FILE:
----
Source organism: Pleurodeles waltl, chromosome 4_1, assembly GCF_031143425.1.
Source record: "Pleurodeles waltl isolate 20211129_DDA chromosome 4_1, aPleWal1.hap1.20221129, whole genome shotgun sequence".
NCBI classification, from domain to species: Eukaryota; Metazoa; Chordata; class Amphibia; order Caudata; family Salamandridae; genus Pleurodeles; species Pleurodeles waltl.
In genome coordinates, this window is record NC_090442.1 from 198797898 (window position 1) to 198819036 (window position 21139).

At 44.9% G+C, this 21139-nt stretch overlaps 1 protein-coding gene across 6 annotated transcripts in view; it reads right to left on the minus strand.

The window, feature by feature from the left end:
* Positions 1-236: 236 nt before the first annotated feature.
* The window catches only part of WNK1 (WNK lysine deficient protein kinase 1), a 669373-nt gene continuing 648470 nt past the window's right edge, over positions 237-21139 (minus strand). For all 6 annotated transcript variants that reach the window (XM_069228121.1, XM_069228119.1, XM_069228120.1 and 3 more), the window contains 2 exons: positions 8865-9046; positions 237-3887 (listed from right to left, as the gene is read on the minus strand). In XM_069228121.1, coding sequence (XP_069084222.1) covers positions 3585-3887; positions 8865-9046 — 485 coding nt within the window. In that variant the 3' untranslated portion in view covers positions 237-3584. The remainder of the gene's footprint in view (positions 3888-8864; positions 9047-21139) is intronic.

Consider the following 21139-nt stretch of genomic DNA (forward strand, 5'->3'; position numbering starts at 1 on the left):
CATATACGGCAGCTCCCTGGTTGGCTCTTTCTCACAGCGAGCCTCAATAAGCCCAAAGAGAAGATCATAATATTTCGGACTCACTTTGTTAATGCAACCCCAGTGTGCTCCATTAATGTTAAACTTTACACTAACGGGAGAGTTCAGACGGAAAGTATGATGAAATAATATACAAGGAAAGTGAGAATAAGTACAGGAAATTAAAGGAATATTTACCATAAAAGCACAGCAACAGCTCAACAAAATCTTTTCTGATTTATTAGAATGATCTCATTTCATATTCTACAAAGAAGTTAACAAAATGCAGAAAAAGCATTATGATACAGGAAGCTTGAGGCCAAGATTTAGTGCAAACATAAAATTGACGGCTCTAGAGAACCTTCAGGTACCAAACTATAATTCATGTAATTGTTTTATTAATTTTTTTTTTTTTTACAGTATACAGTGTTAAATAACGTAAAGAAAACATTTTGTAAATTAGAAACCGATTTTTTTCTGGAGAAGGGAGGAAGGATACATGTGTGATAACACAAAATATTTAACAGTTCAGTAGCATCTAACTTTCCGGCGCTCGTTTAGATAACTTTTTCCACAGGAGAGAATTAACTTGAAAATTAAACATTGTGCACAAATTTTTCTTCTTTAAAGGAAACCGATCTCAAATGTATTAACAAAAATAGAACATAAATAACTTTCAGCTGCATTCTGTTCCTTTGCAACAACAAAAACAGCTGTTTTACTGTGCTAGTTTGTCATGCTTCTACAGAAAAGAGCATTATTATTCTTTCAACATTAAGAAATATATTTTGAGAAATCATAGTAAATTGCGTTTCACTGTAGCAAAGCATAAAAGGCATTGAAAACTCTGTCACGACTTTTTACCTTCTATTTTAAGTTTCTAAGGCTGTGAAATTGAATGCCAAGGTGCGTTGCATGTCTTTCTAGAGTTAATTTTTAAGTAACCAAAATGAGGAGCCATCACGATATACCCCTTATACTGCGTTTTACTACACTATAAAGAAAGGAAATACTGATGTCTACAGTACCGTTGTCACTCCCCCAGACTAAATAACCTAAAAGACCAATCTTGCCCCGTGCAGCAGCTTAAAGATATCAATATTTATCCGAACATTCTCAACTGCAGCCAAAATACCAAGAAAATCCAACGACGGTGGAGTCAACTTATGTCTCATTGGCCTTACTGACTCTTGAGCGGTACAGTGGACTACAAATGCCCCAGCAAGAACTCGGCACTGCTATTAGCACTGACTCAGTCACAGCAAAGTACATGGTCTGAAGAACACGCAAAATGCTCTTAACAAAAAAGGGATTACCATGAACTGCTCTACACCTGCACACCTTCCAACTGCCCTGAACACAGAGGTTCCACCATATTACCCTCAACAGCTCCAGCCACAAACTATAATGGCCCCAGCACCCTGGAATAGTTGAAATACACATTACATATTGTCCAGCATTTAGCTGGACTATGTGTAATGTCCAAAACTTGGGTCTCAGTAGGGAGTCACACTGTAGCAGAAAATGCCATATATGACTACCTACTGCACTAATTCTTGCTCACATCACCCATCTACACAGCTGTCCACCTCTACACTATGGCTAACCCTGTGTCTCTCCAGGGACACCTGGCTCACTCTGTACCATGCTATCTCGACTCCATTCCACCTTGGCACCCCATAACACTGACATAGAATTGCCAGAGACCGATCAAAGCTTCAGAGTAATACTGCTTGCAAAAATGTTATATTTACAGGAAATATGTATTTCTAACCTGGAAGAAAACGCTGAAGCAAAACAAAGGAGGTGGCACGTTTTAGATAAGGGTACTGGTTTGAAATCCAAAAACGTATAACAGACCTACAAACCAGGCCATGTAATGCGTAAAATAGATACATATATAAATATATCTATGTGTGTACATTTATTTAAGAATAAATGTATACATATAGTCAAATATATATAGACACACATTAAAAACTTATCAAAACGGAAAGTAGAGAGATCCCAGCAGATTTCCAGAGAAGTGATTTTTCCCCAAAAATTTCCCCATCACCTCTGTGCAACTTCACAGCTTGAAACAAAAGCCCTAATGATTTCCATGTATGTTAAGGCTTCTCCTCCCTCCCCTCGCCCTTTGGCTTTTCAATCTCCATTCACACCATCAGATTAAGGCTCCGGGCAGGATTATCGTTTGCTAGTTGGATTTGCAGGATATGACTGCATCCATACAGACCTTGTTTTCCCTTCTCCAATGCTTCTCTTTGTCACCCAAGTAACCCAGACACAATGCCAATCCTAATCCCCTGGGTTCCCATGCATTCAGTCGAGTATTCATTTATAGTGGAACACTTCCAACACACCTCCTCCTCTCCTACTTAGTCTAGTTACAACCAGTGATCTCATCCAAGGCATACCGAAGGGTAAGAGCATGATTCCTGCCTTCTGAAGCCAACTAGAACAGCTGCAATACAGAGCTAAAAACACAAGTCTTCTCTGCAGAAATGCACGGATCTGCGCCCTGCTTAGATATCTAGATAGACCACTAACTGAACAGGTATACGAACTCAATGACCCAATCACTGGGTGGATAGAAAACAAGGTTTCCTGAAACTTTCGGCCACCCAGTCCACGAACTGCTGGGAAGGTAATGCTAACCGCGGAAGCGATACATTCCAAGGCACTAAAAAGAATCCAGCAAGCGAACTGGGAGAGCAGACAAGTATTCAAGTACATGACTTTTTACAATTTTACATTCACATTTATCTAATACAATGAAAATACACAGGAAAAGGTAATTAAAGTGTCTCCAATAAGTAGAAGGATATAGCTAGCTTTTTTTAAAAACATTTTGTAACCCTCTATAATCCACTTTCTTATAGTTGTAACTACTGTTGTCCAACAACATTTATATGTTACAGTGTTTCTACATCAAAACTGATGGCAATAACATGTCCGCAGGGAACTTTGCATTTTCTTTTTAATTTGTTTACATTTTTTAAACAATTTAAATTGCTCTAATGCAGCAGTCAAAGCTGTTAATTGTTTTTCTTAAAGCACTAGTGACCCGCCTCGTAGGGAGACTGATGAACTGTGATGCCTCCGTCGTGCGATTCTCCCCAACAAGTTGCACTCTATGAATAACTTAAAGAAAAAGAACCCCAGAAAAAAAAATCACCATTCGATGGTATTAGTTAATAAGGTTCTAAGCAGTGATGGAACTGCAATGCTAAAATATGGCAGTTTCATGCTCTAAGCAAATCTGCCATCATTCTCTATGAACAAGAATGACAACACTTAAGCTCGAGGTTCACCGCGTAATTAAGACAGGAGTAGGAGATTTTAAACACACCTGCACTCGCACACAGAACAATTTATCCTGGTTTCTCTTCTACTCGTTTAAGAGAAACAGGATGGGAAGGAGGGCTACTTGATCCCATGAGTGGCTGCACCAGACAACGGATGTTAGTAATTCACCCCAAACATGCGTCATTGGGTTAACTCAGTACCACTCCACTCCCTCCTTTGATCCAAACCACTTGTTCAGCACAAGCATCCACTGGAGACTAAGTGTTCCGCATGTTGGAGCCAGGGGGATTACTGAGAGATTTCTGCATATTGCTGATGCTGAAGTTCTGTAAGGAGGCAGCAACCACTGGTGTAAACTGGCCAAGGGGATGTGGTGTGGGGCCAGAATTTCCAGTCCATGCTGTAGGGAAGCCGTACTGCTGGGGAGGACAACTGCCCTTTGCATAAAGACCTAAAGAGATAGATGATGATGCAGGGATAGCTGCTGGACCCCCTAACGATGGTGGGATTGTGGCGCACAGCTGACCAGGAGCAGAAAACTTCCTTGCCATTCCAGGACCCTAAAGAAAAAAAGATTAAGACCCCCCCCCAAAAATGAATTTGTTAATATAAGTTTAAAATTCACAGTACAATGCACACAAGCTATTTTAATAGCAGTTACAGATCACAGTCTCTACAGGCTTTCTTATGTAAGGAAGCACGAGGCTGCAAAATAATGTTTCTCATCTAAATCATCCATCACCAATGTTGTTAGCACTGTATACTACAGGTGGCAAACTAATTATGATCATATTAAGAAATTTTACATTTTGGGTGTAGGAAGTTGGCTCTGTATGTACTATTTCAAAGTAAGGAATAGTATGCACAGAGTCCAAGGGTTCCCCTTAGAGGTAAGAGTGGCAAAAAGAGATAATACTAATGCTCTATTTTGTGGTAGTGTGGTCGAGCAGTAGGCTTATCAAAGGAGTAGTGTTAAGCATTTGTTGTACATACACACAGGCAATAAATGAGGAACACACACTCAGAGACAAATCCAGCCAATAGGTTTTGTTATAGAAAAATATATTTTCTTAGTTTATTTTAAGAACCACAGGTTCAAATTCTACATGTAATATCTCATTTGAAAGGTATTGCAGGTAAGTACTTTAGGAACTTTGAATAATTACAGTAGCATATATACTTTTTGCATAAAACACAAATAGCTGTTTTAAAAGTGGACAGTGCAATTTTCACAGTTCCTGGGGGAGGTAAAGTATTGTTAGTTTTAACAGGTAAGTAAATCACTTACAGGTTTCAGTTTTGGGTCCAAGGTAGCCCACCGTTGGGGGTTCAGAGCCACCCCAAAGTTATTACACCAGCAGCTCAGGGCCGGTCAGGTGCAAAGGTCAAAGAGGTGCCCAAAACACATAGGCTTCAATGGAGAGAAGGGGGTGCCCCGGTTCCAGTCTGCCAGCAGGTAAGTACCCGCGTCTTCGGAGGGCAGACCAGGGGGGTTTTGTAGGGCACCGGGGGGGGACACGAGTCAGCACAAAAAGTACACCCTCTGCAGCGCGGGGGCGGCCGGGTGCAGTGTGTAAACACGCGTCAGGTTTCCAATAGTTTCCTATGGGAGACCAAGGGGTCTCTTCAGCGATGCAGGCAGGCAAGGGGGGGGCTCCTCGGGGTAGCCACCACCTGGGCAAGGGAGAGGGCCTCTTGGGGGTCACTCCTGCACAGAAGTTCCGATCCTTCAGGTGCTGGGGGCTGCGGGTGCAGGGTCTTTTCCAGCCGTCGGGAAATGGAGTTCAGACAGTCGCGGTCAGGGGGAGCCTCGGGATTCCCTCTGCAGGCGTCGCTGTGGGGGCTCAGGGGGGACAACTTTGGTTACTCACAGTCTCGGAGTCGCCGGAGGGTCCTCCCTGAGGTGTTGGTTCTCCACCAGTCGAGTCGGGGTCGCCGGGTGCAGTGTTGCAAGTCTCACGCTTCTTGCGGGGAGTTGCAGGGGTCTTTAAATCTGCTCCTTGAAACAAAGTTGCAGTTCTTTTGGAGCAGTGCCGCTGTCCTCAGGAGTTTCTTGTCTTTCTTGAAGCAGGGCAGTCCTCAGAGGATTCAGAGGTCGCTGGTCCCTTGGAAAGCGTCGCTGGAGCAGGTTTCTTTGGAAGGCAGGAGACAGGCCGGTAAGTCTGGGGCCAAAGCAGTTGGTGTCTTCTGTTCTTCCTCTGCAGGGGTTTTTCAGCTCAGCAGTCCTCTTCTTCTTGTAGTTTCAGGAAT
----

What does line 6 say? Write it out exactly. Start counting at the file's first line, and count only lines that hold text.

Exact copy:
The window, feature by feature from the left end: